Nicaragua: Ortega Cracks Down on the Catholic Church

When Daniel Ortega came back to power in 2007, he promised not to make again the same mistakes he had made in his previous tenure (1979–1990). Back then, he had lashed out against the Catholic church, its bishops, and priests. He had expelled the Chontales province bishop Pablo Vega out of Nicaragua, had shown on TV Monsignor Bismarck Carballo being naked for allegedly having had an affair with a woman who had called him for confession (this priest was a close aide to Cardinal Miguel Obando y Bravo). And after having had four priests serving as ministers in the Sandinista government, Ortega pushed for a reform to establish a parallel Popular Church in line with the Sandinista ideology—against the will of the Vatican. But when he lost the presidential elections to Violeta Chamorro in 1990, he ended up asking for pardon from the church and promised, during his whole political campaign, that he would be respectful of the opinions of the Catholic church.

It seems, though, his memory is not serving him well. For he is back, fighting the Catholic church with the same rancor and hatred he has let out in all his public statements and speeches. The Catholic Agency of Press (ACI), based in Lima, Perú, issued a report signed by David Ramos on 9 June 2022, about the current situation of the Catholic church in Nicaragua. The report points out that in Nicaragua, 193 attacks have been perpetrated by the Sandinista government against the Nicaraguan Catholic church in only four years—from 2018 to 2022. In 2018: 46 attacks, in 2019: 48 attacks, in 2020: 40 attacks, in 2021: 35 attacks and in 2022: 24 attacks.

Ortega’s dictatorial hand has dealt many blows to the religious institutions in Nicaragua. Apparently, he is trying to show that his absolutist ruling is undisputable, and that tolerance, pluralism and dissidence are not to be allowed while he remains in power. Ortega adopted this fierce tone since 2018.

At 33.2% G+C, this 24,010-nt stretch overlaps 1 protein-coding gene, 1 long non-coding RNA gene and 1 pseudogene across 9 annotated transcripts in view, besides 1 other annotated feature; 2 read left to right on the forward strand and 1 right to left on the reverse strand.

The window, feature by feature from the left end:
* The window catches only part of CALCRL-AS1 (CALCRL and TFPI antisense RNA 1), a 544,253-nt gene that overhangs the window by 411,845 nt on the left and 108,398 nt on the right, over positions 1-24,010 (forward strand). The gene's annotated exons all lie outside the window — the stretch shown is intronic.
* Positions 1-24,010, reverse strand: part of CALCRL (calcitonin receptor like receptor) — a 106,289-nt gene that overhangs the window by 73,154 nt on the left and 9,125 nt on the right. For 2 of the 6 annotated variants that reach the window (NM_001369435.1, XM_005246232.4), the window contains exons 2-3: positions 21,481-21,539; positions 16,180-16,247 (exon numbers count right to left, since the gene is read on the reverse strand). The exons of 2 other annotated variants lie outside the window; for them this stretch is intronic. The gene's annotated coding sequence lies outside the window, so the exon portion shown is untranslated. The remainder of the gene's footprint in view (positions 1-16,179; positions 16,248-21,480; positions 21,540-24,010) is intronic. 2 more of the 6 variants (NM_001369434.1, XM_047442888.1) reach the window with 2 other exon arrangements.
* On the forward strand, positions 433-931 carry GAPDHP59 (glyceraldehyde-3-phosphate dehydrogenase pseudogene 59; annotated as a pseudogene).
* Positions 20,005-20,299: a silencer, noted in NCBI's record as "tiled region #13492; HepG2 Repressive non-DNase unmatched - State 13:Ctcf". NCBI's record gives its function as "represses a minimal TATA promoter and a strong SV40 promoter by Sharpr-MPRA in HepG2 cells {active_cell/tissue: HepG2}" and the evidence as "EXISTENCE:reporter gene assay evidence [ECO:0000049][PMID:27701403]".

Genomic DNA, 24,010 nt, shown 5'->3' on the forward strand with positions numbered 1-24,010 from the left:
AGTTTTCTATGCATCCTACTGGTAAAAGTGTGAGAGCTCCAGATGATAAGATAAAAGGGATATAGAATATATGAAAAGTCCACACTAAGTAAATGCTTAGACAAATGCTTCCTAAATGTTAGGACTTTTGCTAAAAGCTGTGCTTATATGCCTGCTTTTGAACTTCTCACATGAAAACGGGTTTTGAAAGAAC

In the ACI-Prensa report a detailed account is presented. For example, in 2018, a mob of Sandinista followers entered the Catholic cathedral in Managua. The priests who were in charge over there received death threats and suffered physical aggressions. So did nuns, too. In that occasion, as the civil revolts were in full swing, other Catholic temples were desecrated. In Diriamba, province of Carazo, a mob of Sandinistas entered the Basilica of San Sebastian and beat up Archbishop Leopoldo Brenes and his adjoint Bishop Silvio Báez.

In 2019, the auxiliary Bishop of Managua, Silvio Jose Baez, received many death threats through the Sandinista media. He had to go into exile after a while. Baez was always regarded as a prominent voice for denouncing human rights abuses committed by the Ortega-Murillo dictatorship.

In 2020, more churches were desecrated. A chapel inside the Managua cathedral was set on fire. Consequently, a huge crucifix got in flames and burned down. The Sandinista police stated that it was all due to the many candles within the chapel. However, a few people praying over there saw an unknown man who walked in and threw a Molotov bomb into the chapel.